Last week the major central banks (Canada, U.S., U.K., European) joined together to inject a large amount of cash (approximately $40 billion) into their various financial systems. This was the response to the ongoing credit crisis sparked by the U.S. sub-prime lending problems. The initial reaction of the markets was joy. That joy lasted about an hour or two.
The result of the credit crisis has been that (a) banks are not willing to loan to other banks; (b) large banks (such as Citicorp) have had to be bailed out by government interests (in Citicorp’s case, it was the Saudi government that “bought in” to Citicorp); (c) banks are less likely to extend credit to individuals and business; and (d) it is only a matter of time before the banks start to take harder lines on their loan portfolios and increase their enforcement activities. It is because of this that the central banks injected the money in the system to “loosen up the purse strings”. I’m not convinced that it will work.
For the past several years, money has been thrown at individuals and businesses like it was free. It looks like the time is coming when people may have to start paying the piper. Lawyers are notoriously slow at realizing which way the wind blows. It was very interesting to see that the Canadian Bar Association’s Ontario branch was having a “refresher course” for lawyers on mortgage enforcement. Even the lawyers have finally started to realize that foreclosures will be rising in number. So, once again, I find myself, like in my May 15 post, crying out for people to talk with their bankers.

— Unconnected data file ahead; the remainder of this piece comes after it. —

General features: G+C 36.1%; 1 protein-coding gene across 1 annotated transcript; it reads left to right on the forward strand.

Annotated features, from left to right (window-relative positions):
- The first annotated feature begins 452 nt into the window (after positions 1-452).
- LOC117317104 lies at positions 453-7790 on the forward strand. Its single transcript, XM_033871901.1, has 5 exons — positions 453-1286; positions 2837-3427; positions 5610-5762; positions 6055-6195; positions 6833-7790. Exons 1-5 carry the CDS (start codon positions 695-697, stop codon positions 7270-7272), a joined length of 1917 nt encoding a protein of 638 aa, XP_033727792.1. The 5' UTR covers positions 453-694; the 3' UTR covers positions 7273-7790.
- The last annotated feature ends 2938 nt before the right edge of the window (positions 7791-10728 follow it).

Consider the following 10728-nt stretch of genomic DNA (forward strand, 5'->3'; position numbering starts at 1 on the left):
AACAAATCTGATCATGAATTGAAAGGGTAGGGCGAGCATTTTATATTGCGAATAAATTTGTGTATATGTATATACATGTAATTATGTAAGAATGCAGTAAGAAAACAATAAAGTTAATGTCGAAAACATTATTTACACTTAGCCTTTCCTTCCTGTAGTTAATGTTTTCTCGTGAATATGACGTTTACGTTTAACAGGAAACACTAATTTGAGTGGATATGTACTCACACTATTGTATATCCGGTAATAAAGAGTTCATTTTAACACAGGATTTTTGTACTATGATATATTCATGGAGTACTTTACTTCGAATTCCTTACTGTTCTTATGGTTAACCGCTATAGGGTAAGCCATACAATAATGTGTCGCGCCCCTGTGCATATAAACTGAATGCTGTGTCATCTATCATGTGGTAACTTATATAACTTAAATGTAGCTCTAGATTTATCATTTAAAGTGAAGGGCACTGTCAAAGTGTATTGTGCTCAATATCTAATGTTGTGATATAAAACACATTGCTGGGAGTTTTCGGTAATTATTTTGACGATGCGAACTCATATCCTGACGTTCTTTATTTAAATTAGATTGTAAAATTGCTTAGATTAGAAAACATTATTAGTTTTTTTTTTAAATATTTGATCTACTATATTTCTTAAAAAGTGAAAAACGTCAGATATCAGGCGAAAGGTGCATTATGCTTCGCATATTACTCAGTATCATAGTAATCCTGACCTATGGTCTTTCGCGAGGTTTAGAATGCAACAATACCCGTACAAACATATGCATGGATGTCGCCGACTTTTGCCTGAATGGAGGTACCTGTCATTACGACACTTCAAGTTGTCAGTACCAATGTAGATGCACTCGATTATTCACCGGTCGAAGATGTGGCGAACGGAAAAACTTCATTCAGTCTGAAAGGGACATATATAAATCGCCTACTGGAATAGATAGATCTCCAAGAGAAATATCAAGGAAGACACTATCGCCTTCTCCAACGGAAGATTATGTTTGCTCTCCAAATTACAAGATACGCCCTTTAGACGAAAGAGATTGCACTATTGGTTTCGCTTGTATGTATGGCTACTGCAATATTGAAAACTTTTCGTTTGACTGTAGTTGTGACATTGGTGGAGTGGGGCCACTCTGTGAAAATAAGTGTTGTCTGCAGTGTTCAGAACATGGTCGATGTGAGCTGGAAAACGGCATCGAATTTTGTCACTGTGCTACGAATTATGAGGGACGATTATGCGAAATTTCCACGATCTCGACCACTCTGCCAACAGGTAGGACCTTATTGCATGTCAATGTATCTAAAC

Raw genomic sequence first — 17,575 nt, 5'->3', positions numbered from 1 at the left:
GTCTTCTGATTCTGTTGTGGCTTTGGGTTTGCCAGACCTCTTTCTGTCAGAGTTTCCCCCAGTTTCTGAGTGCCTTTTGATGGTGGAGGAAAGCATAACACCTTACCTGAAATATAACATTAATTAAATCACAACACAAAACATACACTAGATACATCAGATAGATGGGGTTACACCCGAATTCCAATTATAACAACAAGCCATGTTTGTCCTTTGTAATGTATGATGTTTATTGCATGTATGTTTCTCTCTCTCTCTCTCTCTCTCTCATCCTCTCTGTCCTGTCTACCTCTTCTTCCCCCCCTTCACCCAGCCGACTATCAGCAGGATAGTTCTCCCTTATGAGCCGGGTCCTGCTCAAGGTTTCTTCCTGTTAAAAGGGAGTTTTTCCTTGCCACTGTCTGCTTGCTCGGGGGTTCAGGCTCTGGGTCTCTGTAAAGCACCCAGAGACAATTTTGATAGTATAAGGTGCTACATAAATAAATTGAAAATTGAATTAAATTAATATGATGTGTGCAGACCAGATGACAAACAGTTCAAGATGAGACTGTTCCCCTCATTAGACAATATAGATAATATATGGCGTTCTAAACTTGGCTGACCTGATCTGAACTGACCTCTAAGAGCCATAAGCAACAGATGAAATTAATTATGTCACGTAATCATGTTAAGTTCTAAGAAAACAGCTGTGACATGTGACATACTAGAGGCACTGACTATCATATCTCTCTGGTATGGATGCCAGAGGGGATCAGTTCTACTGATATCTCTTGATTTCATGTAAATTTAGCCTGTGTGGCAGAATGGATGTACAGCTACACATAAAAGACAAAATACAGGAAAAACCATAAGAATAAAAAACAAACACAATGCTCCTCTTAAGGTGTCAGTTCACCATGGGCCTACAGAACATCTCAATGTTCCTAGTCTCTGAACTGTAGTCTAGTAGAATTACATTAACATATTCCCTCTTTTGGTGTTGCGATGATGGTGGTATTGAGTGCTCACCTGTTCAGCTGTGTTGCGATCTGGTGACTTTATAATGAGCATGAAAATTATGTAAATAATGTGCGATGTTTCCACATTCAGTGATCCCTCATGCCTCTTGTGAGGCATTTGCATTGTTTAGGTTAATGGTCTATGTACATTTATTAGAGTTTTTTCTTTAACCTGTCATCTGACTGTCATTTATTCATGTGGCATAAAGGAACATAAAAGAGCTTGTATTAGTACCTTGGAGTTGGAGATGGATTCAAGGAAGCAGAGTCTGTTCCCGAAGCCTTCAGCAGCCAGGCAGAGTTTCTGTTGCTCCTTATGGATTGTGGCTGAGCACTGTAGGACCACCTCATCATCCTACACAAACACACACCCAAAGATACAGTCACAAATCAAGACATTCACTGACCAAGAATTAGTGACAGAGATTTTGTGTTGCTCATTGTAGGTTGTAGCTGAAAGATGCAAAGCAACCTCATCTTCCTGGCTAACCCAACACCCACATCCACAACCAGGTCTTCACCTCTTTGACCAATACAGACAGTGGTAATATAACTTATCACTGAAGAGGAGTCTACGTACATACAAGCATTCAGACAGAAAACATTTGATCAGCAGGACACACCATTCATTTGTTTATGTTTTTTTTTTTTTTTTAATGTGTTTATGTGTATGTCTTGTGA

The year is almost over. It’s time to start thinking about preparing your year-end financial statements and getting things in line for 2008 (if you have not done so already). I am doing the same thing as you are. Once my financial statements are done, just like last year, I will be giving a copy to my bank account manager. Why? Because this year (thankfully) has been a pretty good year and it has carried on the trend set in 2006. Will 2008 be as good? I certainly hope so, but it’s just as likely to be a bad year. In dealing with bankers, they like to look at trends. Who knows what 2008 will ultimately bring, but if I can show my banker that I’ve got a good trend going it might give me a little slack in the event that things start to go downwards over the next year.
Talking with your bankers and your creditors now can help you to prepare for any bad times which might befall us. I would hope that I am preaching to the converted, but experience tells me that I am not.